This page gives information about hearings of ICAEW's Disciplinary and Appeal Committees; details of future hearings; and reports of the findings and other orders made.
Hearings of tribunals of the Disciplinary Committee and panels of the Appeal Committee are normally open to the public. If a hearing is going to be held in public, we publish details seven days before the hearing (see details below). These details include:
Members of the press or public who attend a hearing are entitled to hear what is said but they are not entitled to see written material.
We also publish full reports of both disciplinary orders and regulatory decisions made in the last 12 months (see the panel below).
If you think your hearing should be held in private, you must apply to the chairman in writing and give your reasons. You must send your application to:
The Senior Committee Administrator
Professional Conduct Department
321 Avebury Boulevard
MK9 2FZ UK.
We must receive your application within 14 days of when you received details of the hearing date. If you can't apply within 14 days, the chairman can consider giving you a further 14 days. You must be able to satisfy the chairman in writing that you could not reasonably have made the application within the original 14 days.
If the chairman refuses your application, they give you their reasons in writing.
ICAEW is entitled to give the chairman its views on your application for the hearing to be held in private within seven days of receiving it. We copy your application to any other party.
If you don't apply beforehand, or if the chairman refuses your application, you can still make an application on the day of the hearing. You should bear in mind, however, that details of your case will already be in the public domain (on this page); members of the public may be there; and your application may be refused. Your application to the tribunal will be in private.
The tribunal chairman will give the reason(s) for any decision to grant or refuse a private hearing.
At the hearing, you may still ask the tribunal whether it is prepared to proceed in private. This would usually be on the first day of a hearing, but the tribunal can exercise the power to sit in private at any stage, even if none of the parties have asked it to do so; for example, if it's necessary to protect the identity of a third party. However, we can never guarantee anonymity.
When a tribunal agrees to hold all or part of the hearing in private, it gives its reasons on the day, and in public. The tribunal also gives these reasons in writing if the complaint is found proved.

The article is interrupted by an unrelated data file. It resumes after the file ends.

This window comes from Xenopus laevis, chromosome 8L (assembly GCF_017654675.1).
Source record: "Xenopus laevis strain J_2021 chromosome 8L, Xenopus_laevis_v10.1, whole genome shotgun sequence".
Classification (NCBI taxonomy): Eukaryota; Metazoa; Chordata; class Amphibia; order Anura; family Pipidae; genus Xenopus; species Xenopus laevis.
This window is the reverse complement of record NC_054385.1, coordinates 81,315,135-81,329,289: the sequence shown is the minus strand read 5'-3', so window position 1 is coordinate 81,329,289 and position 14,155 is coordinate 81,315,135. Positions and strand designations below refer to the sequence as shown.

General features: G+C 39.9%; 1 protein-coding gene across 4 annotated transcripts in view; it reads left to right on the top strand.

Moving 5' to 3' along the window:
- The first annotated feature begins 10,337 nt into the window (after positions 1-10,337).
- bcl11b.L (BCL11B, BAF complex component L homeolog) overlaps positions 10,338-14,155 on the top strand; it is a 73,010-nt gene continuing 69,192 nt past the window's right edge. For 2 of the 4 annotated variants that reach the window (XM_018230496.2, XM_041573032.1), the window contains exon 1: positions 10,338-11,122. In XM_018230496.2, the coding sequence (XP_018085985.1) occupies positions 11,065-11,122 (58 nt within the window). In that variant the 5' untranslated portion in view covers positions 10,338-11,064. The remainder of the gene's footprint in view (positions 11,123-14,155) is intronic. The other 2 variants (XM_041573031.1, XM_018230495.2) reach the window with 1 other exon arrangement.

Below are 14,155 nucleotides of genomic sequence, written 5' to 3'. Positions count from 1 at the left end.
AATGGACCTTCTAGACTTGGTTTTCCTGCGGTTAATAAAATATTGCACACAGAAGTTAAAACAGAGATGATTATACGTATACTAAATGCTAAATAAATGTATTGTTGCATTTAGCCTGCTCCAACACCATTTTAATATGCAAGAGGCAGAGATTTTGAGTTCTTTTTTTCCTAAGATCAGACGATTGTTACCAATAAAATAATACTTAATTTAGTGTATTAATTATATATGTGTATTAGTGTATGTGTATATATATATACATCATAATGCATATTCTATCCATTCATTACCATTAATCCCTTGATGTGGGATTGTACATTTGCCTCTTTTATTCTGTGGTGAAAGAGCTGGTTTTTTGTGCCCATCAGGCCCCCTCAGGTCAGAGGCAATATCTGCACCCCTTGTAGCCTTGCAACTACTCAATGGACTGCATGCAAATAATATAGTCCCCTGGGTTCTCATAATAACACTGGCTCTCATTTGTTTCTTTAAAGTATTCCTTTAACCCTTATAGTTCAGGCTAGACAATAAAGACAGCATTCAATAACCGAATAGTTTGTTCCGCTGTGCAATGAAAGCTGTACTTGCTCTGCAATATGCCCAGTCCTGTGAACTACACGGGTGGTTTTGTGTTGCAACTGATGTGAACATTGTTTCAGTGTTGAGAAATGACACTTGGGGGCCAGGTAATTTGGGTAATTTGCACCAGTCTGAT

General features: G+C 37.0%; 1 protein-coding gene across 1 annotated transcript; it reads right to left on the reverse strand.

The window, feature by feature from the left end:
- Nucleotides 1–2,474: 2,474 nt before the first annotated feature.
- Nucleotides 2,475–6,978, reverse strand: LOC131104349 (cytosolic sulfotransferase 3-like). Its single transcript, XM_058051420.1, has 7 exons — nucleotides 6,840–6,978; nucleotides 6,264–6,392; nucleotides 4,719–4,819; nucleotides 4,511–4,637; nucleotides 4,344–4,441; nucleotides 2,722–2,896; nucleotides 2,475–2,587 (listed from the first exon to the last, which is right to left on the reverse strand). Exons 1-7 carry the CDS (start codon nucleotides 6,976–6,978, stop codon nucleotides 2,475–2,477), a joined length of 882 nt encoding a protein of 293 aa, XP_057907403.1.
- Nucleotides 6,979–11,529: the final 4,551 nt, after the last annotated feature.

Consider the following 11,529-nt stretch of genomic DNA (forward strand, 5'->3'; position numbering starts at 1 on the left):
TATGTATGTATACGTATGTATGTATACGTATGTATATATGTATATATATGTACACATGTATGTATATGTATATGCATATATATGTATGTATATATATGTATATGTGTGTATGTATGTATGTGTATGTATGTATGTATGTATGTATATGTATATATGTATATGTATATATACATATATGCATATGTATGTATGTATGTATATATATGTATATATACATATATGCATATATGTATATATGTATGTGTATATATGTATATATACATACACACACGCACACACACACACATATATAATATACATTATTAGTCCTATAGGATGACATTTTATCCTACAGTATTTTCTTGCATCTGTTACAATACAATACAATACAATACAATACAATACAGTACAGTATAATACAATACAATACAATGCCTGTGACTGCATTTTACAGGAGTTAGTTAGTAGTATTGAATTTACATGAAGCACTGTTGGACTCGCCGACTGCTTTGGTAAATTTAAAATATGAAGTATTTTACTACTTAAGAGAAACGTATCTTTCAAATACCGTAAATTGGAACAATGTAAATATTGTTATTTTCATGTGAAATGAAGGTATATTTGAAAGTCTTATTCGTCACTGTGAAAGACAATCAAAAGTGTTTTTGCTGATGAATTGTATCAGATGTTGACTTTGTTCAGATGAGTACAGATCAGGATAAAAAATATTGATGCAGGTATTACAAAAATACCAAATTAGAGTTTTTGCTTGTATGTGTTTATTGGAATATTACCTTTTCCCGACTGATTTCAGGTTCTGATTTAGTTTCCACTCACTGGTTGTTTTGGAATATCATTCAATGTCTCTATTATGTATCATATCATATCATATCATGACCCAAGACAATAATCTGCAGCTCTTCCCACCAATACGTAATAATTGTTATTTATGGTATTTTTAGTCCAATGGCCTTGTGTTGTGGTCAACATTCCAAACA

The tribunal has the power to proceed in private by excluding the press or public from the whole or any part of a hearing, whether or not the parties ask it to do so. It can do this at any stage of a hearing or during a pre-trial review. When it decides whether to exclude anyone, the tribunal considers whether:
outweigh the public interest in holding a public hearing. The tribunal must also be satisfied that both parties have been given an opportunity to make representations.
All written material and information provided by ICAEW or a defendant in connection with disciplinary proceedings is confidential, including any application to proceed in private. We do, however, publish details of hearings (seven days before the hearing if it's due to proceed in public) and a record of the decision. These are published on this page .
Members of the press or public attending a hearing may not see written material.
If a hearing is going to be in public, we publish:
on this page seven days before the hearing.
This section gives details of public hearings taking place in the next seven days. Dates of hearings may be subject to change.
There are no current public hearings, please check again soon.
This section lists all disciplinary and regulatory decisions published in the last 12 months. If you have any questions about decisions that are not listed here, please call +44 (0)1908 546 293.
Disciplinary decisions made under ICAEW’s bye-laws have to be published. The one exception is a caution.
Once a report has been removed from this page, details of cases may still be available on other websites or in search results.